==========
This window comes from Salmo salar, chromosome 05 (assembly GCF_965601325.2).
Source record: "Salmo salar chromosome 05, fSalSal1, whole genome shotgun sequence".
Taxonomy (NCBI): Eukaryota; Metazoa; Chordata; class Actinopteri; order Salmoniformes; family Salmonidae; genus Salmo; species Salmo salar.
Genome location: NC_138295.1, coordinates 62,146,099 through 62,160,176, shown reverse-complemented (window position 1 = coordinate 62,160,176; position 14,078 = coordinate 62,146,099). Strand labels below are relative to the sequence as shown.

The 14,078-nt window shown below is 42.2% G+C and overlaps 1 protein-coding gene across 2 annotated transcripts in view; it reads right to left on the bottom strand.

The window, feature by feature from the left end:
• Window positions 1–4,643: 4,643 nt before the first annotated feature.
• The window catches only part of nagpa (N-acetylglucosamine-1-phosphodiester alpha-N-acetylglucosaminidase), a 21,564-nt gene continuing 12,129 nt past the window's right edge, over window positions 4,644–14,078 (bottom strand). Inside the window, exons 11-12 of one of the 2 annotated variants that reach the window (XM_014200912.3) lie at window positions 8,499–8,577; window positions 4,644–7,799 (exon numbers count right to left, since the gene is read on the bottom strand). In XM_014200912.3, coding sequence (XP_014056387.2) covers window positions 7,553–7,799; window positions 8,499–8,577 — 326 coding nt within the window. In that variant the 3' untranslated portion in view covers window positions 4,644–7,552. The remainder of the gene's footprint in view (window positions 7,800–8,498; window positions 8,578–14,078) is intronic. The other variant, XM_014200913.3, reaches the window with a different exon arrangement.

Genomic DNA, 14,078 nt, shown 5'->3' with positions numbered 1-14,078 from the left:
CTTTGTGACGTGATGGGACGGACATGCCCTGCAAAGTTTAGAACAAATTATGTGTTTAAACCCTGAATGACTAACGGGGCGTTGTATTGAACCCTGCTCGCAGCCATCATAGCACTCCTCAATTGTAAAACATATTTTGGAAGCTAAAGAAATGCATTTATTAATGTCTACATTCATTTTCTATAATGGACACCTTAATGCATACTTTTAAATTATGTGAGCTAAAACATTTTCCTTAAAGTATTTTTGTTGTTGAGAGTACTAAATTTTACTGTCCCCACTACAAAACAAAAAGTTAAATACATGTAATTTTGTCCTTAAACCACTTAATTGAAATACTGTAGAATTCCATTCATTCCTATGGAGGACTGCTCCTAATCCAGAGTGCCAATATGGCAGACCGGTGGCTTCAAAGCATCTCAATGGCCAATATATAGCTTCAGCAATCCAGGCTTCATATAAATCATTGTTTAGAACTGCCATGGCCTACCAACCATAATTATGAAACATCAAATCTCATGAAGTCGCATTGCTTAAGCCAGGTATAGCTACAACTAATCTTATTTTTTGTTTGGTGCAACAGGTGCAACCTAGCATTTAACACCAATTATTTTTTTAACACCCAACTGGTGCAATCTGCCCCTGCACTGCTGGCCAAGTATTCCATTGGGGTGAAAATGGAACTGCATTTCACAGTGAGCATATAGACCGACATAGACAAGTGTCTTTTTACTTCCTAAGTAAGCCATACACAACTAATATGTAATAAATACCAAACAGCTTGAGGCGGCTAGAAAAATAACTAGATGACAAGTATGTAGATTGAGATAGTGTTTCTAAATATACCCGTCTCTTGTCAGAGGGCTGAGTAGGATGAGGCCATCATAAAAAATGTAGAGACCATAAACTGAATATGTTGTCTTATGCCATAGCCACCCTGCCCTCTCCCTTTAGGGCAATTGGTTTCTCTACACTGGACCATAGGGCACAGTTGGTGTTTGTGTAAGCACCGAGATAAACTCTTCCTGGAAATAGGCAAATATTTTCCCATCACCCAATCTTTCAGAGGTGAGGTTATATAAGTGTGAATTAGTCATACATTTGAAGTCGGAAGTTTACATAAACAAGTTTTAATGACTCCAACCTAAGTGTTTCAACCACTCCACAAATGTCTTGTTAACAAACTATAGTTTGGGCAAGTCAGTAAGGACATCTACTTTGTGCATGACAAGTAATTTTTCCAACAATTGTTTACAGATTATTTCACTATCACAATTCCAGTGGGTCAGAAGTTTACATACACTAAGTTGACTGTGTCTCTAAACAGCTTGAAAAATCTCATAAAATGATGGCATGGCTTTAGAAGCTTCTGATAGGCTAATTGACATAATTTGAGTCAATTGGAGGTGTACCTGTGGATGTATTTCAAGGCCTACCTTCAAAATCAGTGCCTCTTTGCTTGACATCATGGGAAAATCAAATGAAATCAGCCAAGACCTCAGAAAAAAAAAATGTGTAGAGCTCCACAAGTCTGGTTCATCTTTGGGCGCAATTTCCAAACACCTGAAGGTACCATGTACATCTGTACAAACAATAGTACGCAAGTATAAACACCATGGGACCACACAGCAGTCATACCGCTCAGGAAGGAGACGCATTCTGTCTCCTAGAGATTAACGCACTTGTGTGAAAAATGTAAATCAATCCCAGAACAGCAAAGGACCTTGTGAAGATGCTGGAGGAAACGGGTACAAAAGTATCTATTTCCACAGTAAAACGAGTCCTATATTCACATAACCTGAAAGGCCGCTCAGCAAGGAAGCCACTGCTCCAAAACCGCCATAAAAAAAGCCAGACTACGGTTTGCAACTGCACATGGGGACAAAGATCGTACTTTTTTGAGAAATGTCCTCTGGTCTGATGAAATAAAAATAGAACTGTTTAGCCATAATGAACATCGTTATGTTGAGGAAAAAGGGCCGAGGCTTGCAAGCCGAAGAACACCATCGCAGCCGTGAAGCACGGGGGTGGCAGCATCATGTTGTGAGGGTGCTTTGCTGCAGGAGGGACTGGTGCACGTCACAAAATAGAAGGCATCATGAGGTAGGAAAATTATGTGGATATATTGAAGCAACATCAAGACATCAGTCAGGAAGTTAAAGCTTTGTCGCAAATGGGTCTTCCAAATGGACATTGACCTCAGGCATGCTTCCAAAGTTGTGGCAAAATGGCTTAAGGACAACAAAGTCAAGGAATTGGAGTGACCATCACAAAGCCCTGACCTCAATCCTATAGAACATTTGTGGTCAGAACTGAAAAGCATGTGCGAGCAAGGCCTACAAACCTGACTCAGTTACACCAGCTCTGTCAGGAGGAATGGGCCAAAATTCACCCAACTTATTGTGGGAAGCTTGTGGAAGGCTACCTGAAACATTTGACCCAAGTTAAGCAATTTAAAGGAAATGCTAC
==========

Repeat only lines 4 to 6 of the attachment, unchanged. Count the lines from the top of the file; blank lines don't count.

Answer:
Genome location: NC_138295.1, coordinates 62,146,099 through 62,160,176, shown reverse-complemented (window position 1 = coordinate 62,160,176; position 14,078 = coordinate 62,146,099). Strand labels below are relative to the sequence as shown.

The 14,078-nt window shown below is 42.2% G+C and overlaps 1 protein-coding gene across 2 annotated transcripts in view; it reads right to left on the bottom strand.

The window, feature by feature from the left end: